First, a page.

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Teo Macero, who while at Columbia Records produced many Miles Davis records from Kind of Blue (1959) to Bitches Brew (1969), as well as other seminal discs like Dave Brubeck's Time Out (1959) and Ellington's Blues in Orbit (1958), passed away in February at age 82. Study in Contrast, recorded in 2007 with the NYU Steinhardt Jazz Orchestrawhich he called "The Inner World Band"is full of boundless energy and reveals just how youthful Macero was as both composer and producer. Macero penned all nine tracks, which alternate tempos between fast and (relatively) slow and focus between rhythmic elements and solo features.
The album features a few heavyweights: guitarist Larry Coryell, saxophonists Lee Konitz, Dave Liebman and George Garzone, and trumpeter Alex Sipiagin. The NYU Jazz Orchestra, which recorded another album of Macero tunes produced by their author in 2006, is a wonderful backup band for the guests on this album; they know when to back off as during Liebman's extensive soloing in "Inner World" and "Break Out" and when to flare up as the energy mounts as with "Hell's Comin' and Hell's Comin' With Me."
Sipiagin is one of the strongest guest players on the CD and is well-suited to Macero's compositions. In the seductive "Slow and Easy" and the Latin jazz tune "Wishy Washy Tadpole Blues," he exudes the vitality and suavity that Macero wrote into each track. The latter tune also features the virtuosic pianist Yayoi Ikawa. Fellow band members Gabriel Renta (congas) and Joe Beaty (trombone) are also prominently featured in "Wishy Washy," arguably the album's best track. In "Break Out," Liebman and Sipiagin perform smoothly and aggressively in turn, giving the hard bop tune an edgier, more sophisticated sound.
As Dr. David Shroeder, who is Director of the NYU Steinhardt Jazz Studies program and plays the chromatic harmonica and the alto clarinet on this disc, says in the liner notes: "This project signifies a passing of the torch from true masters to inspired students." Study in Contrast represents not only Macero's interest in the nuances of big band jazz but also his love of teaching and working with young people. The students have become the masters and the contrast is fascinating.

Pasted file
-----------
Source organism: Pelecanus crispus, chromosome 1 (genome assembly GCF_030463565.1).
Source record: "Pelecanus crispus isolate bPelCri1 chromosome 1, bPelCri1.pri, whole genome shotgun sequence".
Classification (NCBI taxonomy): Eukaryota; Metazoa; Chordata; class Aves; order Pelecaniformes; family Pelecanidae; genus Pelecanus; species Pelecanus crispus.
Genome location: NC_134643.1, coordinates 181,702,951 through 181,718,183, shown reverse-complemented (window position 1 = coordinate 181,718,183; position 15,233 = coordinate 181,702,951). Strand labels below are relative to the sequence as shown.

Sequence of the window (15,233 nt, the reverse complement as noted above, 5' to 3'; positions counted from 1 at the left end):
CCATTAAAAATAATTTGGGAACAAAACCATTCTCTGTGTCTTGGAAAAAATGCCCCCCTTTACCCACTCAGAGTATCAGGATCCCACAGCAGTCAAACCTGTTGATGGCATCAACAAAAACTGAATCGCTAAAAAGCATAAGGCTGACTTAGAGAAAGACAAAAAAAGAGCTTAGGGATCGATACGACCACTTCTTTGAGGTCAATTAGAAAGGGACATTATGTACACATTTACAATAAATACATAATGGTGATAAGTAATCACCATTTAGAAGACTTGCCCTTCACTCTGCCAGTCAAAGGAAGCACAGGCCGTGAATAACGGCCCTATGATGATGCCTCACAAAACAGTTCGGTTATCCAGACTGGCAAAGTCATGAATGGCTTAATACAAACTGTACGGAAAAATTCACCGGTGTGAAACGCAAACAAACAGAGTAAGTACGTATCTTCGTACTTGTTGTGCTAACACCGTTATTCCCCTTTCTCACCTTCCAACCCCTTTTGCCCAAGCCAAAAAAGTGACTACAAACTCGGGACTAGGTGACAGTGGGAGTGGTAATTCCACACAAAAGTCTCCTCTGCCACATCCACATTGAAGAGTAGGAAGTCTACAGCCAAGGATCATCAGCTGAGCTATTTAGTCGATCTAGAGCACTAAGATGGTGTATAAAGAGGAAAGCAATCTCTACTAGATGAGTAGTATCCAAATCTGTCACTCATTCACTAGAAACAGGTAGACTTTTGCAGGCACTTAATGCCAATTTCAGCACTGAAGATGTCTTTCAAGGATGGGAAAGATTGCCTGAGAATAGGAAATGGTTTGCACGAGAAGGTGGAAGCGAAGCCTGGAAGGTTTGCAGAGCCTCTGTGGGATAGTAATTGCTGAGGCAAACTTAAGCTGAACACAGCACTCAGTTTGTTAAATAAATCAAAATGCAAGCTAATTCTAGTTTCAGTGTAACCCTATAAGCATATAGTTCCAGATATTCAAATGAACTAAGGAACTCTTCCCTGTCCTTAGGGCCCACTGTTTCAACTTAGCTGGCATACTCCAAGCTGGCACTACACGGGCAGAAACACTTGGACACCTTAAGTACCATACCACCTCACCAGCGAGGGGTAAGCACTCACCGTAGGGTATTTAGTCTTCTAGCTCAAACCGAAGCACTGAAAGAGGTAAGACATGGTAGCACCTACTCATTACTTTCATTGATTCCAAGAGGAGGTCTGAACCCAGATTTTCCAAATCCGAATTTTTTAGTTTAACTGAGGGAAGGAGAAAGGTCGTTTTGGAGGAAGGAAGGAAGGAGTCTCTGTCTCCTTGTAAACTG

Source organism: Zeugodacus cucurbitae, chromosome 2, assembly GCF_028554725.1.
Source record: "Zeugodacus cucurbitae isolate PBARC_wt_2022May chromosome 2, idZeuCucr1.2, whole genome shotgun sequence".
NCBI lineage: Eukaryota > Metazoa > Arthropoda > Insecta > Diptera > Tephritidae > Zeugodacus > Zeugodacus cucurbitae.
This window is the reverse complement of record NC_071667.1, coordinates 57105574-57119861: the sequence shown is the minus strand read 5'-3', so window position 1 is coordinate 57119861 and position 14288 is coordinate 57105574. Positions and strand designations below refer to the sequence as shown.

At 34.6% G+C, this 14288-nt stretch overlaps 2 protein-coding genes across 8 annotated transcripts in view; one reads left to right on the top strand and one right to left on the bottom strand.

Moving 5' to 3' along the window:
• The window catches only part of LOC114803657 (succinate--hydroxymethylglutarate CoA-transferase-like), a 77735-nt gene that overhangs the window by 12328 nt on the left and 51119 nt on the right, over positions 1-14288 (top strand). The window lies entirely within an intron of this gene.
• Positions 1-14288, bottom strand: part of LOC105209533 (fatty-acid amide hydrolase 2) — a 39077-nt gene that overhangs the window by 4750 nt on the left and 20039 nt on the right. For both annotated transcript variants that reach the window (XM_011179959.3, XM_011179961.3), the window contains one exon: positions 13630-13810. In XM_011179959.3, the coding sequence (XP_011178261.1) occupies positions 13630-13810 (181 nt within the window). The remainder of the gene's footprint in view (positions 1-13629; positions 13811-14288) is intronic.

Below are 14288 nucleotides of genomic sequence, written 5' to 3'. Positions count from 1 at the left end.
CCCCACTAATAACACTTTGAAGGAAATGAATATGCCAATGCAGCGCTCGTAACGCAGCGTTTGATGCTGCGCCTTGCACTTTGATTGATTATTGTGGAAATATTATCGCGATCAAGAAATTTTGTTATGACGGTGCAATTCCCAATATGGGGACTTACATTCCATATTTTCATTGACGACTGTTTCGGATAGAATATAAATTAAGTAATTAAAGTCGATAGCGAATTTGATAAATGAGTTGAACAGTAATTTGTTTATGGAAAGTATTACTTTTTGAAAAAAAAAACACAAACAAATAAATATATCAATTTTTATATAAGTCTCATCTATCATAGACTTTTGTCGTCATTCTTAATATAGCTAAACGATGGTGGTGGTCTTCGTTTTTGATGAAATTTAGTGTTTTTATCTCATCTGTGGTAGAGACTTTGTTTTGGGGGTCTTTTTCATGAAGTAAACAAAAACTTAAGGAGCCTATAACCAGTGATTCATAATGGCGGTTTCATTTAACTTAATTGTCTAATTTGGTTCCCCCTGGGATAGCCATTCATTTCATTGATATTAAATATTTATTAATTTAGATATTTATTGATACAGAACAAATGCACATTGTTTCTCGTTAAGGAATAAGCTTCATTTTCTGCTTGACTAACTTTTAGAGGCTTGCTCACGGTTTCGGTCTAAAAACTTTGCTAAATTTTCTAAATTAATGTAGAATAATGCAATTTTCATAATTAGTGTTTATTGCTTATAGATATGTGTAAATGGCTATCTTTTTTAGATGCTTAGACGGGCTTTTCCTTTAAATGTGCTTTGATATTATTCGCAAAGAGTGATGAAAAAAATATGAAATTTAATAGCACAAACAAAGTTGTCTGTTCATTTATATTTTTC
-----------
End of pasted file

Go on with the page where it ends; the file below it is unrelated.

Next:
Track Listing: Inner World; Blues For Roseann; Break Out; Waterfalls; Pandora's Box; Slow and Easy; Hell's Comin' and Hell's Comin' With Me; Wishy Washy Tadpole Blues; I Want Your Brain.
Personnel: NYU Orchestra: John Beaty: alto sax, flute; Mike Ayotte: alto sax, clarinet; Chris Ward: tenor sax; Rob Jacoby: tenor sax; Mike Hyziak: bari sax, bass clarinet; Joe Beaty: trombone; Kevin Birk: trombone; Pete Enblom: trombone; Libby Carlson: bass trombone; Douglas Bradford: guitar; Yayoi Ikawa: piano; Peter Schwebs: acoustic bass; Sam Levin: drums; Gabriel Renta: congas.
Year Released: 2007
| Record Label: Teo Productions Inc.
| Style: Big Band
I was first exposed to jazz when I was studying at the University of Puerto Rico. Nearby, I found a little record shop where the music coming from the store (Taller de Jazz Don Pedro) made me stop. I walked down the short stairs and towards the music and learned that the music playing was Clifford Brown and Max Roach
I was first exposed to jazz when I was studying at the University of Puerto Rico. Nearby, I found a little record shop where the music coming from the store (Taller de Jazz Don Pedro) made me stop. I walked down the short stairs and towards the music and learned that the music playing was Clifford Brown and Max Roach. I fell in love with it. I wondered around until the owner (Pedro Soto) asked if I needed help. He then introduced me to John Coltrane, Miles Davis, Gerry Mulligan and the rest is history. I walked out of the store with my first jazz recording: Clifford Brown and Max Roach at Basin Street.